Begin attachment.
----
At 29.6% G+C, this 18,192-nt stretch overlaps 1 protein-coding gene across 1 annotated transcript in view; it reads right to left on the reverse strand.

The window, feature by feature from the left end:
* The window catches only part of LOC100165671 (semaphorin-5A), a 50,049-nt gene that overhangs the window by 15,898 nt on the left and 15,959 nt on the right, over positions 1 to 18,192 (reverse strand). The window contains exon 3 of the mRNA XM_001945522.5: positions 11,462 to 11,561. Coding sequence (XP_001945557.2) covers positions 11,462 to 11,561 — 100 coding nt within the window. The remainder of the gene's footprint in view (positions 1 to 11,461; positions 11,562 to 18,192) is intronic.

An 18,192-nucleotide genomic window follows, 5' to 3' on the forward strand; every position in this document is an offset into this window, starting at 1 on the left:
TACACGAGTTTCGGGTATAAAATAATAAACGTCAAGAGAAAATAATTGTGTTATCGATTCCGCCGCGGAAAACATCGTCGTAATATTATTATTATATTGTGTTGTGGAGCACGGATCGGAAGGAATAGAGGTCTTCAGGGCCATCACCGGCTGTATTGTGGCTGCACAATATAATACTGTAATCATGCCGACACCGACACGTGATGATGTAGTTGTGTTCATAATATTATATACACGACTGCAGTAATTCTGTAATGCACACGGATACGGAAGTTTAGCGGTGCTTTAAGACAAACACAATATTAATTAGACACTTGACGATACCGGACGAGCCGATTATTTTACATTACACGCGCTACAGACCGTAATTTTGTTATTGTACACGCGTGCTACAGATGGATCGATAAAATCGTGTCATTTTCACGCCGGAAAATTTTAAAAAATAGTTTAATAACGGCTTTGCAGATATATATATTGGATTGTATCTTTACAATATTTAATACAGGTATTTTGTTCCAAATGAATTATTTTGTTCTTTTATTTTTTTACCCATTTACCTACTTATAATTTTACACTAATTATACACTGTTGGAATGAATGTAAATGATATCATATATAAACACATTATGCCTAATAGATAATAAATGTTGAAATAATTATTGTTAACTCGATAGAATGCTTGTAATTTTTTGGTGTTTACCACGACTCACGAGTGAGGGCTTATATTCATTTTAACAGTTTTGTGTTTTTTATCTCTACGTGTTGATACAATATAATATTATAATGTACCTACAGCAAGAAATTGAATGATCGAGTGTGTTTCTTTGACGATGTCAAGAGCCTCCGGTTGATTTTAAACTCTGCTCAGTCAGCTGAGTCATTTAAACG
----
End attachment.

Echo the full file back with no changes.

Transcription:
At 29.6% G+C, this 18,192-nt stretch overlaps 1 protein-coding gene across 1 annotated transcript in view; it reads right to left on the reverse strand.

The window, feature by feature from the left end:
* The window catches only part of LOC100165671 (semaphorin-5A), a 50,049-nt gene that overhangs the window by 15,898 nt on the left and 15,959 nt on the right, over positions 1 to 18,192 (reverse strand). The window contains exon 3 of the mRNA XM_001945522.5: positions 11,462 to 11,561. Coding sequence (XP_001945557.2) covers positions 11,462 to 11,561 — 100 coding nt within the window. The remainder of the gene's footprint in view (positions 1 to 11,461; positions 11,562 to 18,192) is intronic.

An 18,192-nucleotide genomic window follows, 5' to 3' on the forward strand; every position in this document is an offset into this window, starting at 1 on the left:
TACACGAGTTTCGGGTATAAAATAATAAACGTCAAGAGAAAATAATTGTGTTATCGATTCCGCCGCGGAAAACATCGTCGTAATATTATTATTATATTGTGTTGTGGAGCACGGATCGGAAGGAATAGAGGTCTTCAGGGCCATCACCGGCTGTATTGTGGCTGCACAATATAATACTGTAATCATGCCGACACCGACACGTGATGATGTAGTTGTGTTCATAATATTATATACACGACTGCAGTAATTCTGTAATGCACACGGATACGGAAGTTTAGCGGTGCTTTAAGACAAACACAATATTAATTAGACACTTGACGATACCGGACGAGCCGATTATTTTACATTACACGCGCTACAGACCGTAATTTTGTTATTGTACACGCGTGCTACAGATGGATCGATAAAATCGTGTCATTTTCACGCCGGAAAATTTTAAAAAATAGTTTAATAACGGCTTTGCAGATATATATATTGGATTGTATCTTTACAATATTTAATACAGGTATTTTGTTCCAAATGAATTATTTTGTTCTTTTATTTTTTTACCCATTTACCTACTTATAATTTTACACTAATTATACACTGTTGGAATGAATGTAAATGATATCATATATAAACACATTATGCCTAATAGATAATAAATGTTGAAATAATTATTGTTAACTCGATAGAATGCTTGTAATTTTTTGGTGTTTACCACGACTCACGAGTGAGGGCTTATATTCATTTTAACAGTTTTGTGTTTTTTATCTCTACGTGTTGATACAATATAATATTATAATGTACCTACAGCAAGAAATTGAATGATCGAGTGTGTTTCTTTGACGATGTCAAGAGCCTCCGGTTGATTTTAAACTCTGCTCAGTCAGCTGAGTCATTTAAACG